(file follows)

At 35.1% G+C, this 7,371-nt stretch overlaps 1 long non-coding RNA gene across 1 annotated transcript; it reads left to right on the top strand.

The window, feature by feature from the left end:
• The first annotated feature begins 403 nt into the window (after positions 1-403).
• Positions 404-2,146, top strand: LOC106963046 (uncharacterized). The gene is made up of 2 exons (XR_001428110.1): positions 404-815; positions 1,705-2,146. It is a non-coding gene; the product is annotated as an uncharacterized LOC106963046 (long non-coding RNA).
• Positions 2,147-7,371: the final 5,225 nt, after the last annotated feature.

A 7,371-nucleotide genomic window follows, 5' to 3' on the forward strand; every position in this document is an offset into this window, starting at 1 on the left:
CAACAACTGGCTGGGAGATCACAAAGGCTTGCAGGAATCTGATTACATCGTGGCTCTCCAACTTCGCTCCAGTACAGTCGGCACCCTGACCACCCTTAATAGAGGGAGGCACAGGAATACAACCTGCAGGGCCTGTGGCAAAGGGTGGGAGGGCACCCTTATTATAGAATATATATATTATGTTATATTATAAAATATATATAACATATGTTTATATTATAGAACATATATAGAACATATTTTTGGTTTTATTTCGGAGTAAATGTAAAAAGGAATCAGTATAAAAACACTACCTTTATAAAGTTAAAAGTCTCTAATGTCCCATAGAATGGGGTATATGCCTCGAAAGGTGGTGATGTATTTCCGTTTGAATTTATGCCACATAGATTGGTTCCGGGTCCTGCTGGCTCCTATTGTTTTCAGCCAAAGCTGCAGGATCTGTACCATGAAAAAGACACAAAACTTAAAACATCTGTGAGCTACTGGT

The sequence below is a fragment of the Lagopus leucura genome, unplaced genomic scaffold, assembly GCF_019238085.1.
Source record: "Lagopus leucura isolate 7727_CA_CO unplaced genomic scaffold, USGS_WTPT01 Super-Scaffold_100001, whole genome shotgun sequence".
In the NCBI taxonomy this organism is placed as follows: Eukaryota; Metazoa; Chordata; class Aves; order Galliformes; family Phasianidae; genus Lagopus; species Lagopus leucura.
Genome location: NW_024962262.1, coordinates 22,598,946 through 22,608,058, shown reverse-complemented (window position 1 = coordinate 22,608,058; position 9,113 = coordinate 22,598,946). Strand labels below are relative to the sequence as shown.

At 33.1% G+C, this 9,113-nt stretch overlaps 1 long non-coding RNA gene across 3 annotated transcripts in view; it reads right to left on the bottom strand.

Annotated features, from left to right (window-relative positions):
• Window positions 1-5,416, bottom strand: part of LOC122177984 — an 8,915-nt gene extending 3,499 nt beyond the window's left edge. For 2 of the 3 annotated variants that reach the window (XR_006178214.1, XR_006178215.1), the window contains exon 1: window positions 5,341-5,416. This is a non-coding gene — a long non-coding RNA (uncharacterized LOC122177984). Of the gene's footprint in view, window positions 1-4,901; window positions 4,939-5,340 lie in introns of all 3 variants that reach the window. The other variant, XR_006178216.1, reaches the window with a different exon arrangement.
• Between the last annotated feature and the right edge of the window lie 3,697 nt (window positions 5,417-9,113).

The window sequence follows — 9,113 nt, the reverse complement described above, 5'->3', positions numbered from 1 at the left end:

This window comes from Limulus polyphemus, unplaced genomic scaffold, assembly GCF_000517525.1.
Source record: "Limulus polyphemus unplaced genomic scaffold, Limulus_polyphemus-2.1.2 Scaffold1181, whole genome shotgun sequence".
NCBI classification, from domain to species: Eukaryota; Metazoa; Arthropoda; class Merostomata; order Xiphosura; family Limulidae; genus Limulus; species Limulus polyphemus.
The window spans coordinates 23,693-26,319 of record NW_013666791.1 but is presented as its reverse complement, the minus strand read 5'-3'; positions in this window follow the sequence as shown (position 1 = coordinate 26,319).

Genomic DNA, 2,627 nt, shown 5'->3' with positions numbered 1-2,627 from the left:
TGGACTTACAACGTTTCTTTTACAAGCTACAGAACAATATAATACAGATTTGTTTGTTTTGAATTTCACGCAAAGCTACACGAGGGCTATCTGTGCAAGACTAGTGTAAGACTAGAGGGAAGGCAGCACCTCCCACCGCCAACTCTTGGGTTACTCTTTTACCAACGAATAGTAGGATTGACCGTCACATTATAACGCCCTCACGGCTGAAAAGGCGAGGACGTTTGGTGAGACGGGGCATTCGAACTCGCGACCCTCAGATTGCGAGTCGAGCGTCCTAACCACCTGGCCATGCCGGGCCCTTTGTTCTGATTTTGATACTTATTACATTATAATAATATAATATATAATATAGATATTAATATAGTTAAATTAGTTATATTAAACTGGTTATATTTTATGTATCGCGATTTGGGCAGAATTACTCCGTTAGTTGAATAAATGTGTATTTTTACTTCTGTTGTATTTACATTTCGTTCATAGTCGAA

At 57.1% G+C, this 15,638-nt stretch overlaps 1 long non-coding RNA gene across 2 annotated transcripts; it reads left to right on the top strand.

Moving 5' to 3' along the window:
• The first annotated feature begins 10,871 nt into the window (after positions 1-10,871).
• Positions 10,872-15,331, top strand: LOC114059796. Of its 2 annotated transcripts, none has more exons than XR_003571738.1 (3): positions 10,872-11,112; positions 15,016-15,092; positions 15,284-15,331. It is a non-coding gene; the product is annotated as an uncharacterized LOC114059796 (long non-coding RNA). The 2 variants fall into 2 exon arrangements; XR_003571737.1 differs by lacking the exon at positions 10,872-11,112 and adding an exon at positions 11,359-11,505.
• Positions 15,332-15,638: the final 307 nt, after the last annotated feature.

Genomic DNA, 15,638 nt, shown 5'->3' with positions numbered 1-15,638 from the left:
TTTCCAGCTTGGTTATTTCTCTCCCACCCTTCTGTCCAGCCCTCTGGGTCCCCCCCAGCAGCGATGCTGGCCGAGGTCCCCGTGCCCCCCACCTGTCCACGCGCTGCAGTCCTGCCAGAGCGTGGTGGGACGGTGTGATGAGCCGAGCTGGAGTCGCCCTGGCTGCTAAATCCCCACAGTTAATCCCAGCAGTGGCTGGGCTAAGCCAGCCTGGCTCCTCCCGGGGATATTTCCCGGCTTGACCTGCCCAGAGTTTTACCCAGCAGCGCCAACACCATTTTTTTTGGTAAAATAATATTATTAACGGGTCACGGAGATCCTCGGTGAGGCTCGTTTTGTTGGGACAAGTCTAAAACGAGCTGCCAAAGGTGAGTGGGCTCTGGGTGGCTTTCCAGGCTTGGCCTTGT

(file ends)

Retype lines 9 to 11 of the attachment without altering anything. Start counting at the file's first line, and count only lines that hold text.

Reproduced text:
Source record: "Lagopus leucura isolate 7727_CA_CO unplaced genomic scaffold, USGS_WTPT01 Super-Scaffold_100001, whole genome shotgun sequence".
In the NCBI taxonomy this organism is placed as follows: Eukaryota; Metazoa; Chordata; class Aves; order Galliformes; family Phasianidae; genus Lagopus; species Lagopus leucura.
Genome location: NW_024962262.1, coordinates 22,598,946 through 22,608,058, shown reverse-complemented (window position 1 = coordinate 22,608,058; position 9,113 = coordinate 22,598,946). Strand labels below are relative to the sequence as shown.